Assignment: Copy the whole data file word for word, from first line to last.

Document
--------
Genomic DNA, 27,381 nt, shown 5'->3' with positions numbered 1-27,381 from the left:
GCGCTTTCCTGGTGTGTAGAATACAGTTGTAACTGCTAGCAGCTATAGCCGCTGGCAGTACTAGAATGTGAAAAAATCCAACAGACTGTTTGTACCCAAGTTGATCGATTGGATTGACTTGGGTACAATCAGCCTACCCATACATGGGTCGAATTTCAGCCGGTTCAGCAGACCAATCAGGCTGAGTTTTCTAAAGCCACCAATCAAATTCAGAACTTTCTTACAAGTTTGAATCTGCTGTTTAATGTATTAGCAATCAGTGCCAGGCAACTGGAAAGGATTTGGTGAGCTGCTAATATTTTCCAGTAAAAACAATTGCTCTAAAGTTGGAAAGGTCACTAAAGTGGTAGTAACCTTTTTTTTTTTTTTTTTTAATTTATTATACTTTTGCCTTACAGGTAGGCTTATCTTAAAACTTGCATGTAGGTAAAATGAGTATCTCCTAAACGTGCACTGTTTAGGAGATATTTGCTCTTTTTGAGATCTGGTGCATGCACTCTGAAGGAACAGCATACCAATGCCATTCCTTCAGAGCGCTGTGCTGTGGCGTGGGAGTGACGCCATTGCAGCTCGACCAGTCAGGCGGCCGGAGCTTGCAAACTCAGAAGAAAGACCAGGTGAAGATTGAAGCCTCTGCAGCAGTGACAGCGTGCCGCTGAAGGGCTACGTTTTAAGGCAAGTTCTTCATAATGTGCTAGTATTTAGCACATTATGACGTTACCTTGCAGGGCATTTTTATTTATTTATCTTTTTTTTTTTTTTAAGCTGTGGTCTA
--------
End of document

Genomic DNA, 27,381 nt, shown 5'->3' with positions numbered 1-27,381 from the left:
GCGCTTTCCTGGTGTGTAGAATACAGTTGTAACTGCTAGCAGCTATAGCCGCTGGCAGTACTAGAATGTGAAAAAATCCAACAGACTGTTTGTACCCAAGTTGATCGATTGGATTGACTTGGGTACAATCAGCCTACCCATACATGGGTCGAATTTCAGCCGGTTCAGCAGACCAATCAGGCTGAGTTTTCTAAAGCCACCAATCAAATTCAGAACTTTCTTACAAGTTTGAATCTGCTGTTTAATGTATTAGCAATCAGTGCCAGGCAACTGGAAAGGATTTGGTGAGCTGCTAATATTTTCCAGTAAAAACAATTGCTCTAAAGTTGGAAAGGTCACTAAAGTGGTAGTAACCTTTTTTTTTTTTTTTTTTAATTTATTATACTTTTGCCTTACAGGTAGGCTTATCTTAAAACTTGCATGTAGGTAAAATGAGTATCTCCTAAACGTGCACTGTTTAGGAGATATTTGCTCTTTTTGAGATCTGGTGCATGCACTCTGAAGGAACAGCATACCAATGCCATTCCTTCAGAGCGCTGTGCTGTGGCGTGGGAGTGACGCCATTGCAGCTCGACCAGTCAGGCGGCCGGAGCTTGCAAACTCAGAAGAAAGACCAGGTGAAGATTGAAGCCTCTGCAGCAGTGACAGCGTGCCGCTGAAGGGCTACGTTTTAAGGCAAGTTCTTCATAATGTGCTAGTATTTAGCACATTATGACGTTACCTTGCAGGGCATTTTTATTTATTTATCTTTTTTTTTTTTTTAAGCTGTGGTCTA